Like many users I have been plagued by the Asio meters going into the red problem, I have read the various posts and followed all the advice but the problem remains, although it tends to settle down after 3 or four mins with the odd clip into red.
However the other day I was converting a new track from 44.1 to 96k, and was having trouble with the Keyscapes Rhodes electric piano overloading, but when I Highlighted the sys data track the maximum value fell to next to zero and the overloading stopped !!!
Uploaded those screenshots hopefully you can see them.
I know its not a real solution to the problem but does anyone know why its happening. I do know from various other songs that highlighting Drums shows a different load as does the bass and as I’ve shown the keyscape, why does highlighting different instruments change the meters ?
Anyways hopefully someone can recreate what’s happening.
P.S. to re-create it add a midi track and make sure its connected to nothing, the track inspector should show all midi inputs and below not connected, so you don’t need a sys data track.
Until a couple months ago I had been out of the music scene since 2018, when I upgraded from Cubase 9 to 11. I have been experiencing worse than expected performance, even in pre-existing projects, and I was curious if 11 performs worse than earlier versions? I haven’t put this to the test, but I’ve definitely had surprising experiences with Cubase 11 where audio is popping and dropping like crazy but the Windows performance tools say the CPU utilization is only at like 30%? Years ago a heavy Cubase project could push my CPU to over 90%- but without any audible glitches.
The highlighting of different tracks change the meter because the instruments on the specific tracks have a different cpu consumption. When on a track the monitoring or record is enabled that track plays in real-time and not through the asio guard. This results in a higher cpu consumption.
Turn off the automatic record enabling when selecting a track in the program settings.
Thanx for the replies +1 for the record enabled tip, i shall implement that asap.
My system ryzen 9 3950, 128 gb 3600mhz ram, SSL Mx4/alphalink sx soundcard, 4 ssd’s, 2 nve, 2 samsung pro’s so plenty firepower, the mx4 has a 128 channel mixer built into the card so taking some of the load off Cubase.
Outsider the same here i could take my last cpu 3820 4 core to the max, thats why i upgraded to the ryzen. I have tried all the advice on the various posts about the dropout problem, cubase power scheme, asio guard high, updated bios and chipset, graphics card drivers only etc etc and the problem is still there.
Mr Soundman, i bought a new dap as i spend an hour on the bus into work read the paper and on the hour back listen to music, sometimes my own tracks to pick up little bits that i can use to improve the mix. Mp3 is finished and a lot of music is now available to stream at hi-rez, so gotta move with the times to keep getting the minimal work i get into the studio ( every man and his dog has a recording setup nowadays.)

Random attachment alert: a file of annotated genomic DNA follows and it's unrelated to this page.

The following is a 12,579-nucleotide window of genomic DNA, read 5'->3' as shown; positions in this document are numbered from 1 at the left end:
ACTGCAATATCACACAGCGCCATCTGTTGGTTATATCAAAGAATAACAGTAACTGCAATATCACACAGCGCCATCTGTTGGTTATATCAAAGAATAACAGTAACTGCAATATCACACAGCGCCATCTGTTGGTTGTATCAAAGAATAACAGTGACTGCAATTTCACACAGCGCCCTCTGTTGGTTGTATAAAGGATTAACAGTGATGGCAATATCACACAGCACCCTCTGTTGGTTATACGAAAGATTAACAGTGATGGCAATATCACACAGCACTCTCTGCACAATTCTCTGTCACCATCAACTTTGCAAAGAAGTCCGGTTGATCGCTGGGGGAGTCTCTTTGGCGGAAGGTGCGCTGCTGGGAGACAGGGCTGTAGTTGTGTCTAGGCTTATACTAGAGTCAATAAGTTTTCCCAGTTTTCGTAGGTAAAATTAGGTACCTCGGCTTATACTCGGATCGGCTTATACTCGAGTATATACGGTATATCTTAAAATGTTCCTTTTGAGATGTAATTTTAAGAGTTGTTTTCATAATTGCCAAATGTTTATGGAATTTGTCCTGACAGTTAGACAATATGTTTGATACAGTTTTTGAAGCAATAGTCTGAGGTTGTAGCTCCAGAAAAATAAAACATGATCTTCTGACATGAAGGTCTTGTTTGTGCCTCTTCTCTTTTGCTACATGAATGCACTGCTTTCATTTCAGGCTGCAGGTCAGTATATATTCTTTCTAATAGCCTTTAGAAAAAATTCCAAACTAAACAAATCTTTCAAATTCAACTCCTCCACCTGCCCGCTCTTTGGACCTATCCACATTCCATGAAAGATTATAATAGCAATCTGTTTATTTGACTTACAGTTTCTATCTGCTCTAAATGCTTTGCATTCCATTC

When you purchase wind-sports equipment they tell you what the minimum requirements are. They tell you what wind range for a given sail is given the weight and size of the user. And they will provide different wind ranges for different weights.
When you buy software, the manufacturer will advertise the system requirements, and the number of whatever system taxing instances of whatever widget is applicable to the software. There is a lot of testing that goes into figuring these things out. So the minimum requirements of a given software typically will allow for the average use of the product.
One expects the software to function for average use at only the minimum system requirements.
If there are reasons the software could fail to perform within those guidelines, then one expects the software manufacturer to have a set of troubleshooting steps to find and resolve these issues.
I think what is being requested is, where is that set of troubleshooting steps to find and resolve the performance issues.
I am sure Steinberg would be very unhappy with any of their employees putting the onus back onto a customer.
I know of this video which could be of some help:
it’s great advice for mixing. But in a recording or performing context there is more that can be done. Like moving inserts that are being used as Effects to a separate FX track of their own and routing the signal through them in a chain.
Converting a track from 44.1 to 96k does not make it “hi-rez” and technically achieves nothing other than wasting storage space, network bandwidth and electricity, however if someone wants to pay money for that, it may be hard to refuse.